These are experienced people in the profession, who can generally tell you if 10 different vibrating patterns are too much because it makes the interface fiddly, or whether the curve of the shaft of the product is adequately angled to target the G-spot. Size is always contentious as it's quite subjective: one tester will tell us in confidence that a vibrator is far too big while another outwardly similar tester that it's too small to be fulfilling. You can't please both these people with one product, so the result will sometimes be the release of two products instead.

Of course, as with any industry, the best way to refine a product is to let the market do it. Our customers will happily share their reviews openly on their own sites, on, on Amazon and particularly on social media. It's rather insightful to read a critique of a product launch in real-time.

Social media allows that. Some particularly pioneering fans use Twitter to provide reviews of our products… live. As in, while it's being used. It's not as uncommon as you might think. (Though it's still less common than the thanks a customer will tweet to us immediately after use.)

If an idea is good (which it sometimes isn't, such as a concept we received for a bra with a kind of sleeve section for the penis between the cups, for 'inter-mammary gratification'), we begin to work up concepts: sketches, vague descriptive copy, that kind of thing. If any of those sketches show promise, then we'll start working on 3D renders, motors, functionality.

The fun stuff: how many settings? What's the RPM? What color should it be? What will make it attractive to people? It's a process that starts out broadly, with a lot of people involved in brainstorming and allowing the idea to reach its (usually) logical conclusions, and then the team narrows as the concepts are refined, and then begins to broaden again as we approach a marketable end product.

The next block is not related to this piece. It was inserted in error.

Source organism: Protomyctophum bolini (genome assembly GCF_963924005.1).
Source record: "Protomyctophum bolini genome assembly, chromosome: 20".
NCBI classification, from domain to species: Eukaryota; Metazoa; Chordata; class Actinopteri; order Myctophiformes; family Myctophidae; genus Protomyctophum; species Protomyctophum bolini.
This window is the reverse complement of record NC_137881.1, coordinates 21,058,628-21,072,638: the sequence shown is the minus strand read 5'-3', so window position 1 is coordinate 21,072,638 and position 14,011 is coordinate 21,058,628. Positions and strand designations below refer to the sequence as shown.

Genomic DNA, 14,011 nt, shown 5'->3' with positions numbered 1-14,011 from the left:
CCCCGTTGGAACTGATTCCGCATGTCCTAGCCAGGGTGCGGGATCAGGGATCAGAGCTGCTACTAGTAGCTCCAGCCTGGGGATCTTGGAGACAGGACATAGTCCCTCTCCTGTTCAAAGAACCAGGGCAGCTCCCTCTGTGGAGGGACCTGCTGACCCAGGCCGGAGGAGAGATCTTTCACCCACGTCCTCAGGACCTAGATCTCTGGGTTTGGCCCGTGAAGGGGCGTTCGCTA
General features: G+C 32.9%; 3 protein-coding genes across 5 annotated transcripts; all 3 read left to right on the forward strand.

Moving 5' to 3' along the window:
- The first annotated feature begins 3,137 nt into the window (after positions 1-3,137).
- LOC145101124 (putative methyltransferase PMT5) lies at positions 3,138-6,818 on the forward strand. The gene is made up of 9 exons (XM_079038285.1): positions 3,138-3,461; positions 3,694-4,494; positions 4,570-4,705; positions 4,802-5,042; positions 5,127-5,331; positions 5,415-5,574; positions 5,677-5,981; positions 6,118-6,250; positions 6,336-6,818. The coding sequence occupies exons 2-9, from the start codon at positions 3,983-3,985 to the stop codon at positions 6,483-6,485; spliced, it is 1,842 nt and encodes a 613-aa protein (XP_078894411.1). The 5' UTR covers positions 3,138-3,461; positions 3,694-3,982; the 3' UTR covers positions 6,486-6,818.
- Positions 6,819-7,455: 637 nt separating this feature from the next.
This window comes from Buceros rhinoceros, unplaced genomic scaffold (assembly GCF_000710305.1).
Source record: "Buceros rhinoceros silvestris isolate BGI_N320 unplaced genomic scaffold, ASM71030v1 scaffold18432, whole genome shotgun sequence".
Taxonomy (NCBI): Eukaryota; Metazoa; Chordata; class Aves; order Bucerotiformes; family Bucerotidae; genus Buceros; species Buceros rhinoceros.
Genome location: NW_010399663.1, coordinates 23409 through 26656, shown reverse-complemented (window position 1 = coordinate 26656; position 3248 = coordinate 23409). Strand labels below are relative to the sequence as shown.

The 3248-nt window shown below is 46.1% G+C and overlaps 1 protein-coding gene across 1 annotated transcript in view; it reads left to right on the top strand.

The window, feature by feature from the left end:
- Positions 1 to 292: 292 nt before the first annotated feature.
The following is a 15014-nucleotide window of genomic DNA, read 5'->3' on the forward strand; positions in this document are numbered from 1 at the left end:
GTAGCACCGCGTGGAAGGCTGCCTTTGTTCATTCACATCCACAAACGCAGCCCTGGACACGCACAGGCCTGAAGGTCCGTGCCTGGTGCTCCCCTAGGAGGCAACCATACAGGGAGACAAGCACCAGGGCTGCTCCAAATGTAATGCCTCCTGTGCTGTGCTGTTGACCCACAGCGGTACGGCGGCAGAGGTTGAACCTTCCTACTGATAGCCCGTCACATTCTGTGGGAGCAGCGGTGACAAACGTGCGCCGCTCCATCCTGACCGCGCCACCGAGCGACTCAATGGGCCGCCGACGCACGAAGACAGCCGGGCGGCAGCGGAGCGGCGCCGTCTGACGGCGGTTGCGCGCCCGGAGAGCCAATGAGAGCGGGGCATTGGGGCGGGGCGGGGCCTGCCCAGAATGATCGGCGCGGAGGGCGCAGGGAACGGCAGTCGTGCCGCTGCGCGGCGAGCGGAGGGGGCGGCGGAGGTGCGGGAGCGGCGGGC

Finally, we troubleshoot and look for room for improvement, often sat in a boardroom with a working prototype in front of us, studying it objectively like antique collectors or research scientists, looking for anything that might be considered a defect or a potential issue.

It should go almost without saying that safety and pleasure are two sides of the same coin for us: you can't have one without the other.

If you see a sex toy with anything like 'for novelty use only' on the packaging, it's because they didn't spend the money required to get it through the proper accreditation and that disclaimer keeps them legally untouchable.

Examples of recent sex toys which people might think goes too far, but many would be surprised to hear what sells.

After months of refinement, and enthusiastically vigorous testing, we will have a fully formed, silicone coated, USB rechargeable waterproof pleasure product ready to go onto the shelves of a shop that you might shy away from as you walk past, unless nobody's watching. And that's always the most surprising part, because once you release a sex toy, it takes on a life of its own.

We could not have predicted that our best ever selling product would be one of our most expensive, or that one would have developed a reputation as the '6-second orgasm machine'. Or that a journalist would have worn our music and sound-responsive massager around the streets of New York for a day.

You might expect that someone in this industry would become numb to such things. No. even the dullest day in the sex toy industry will still produce something unexpected and exciting.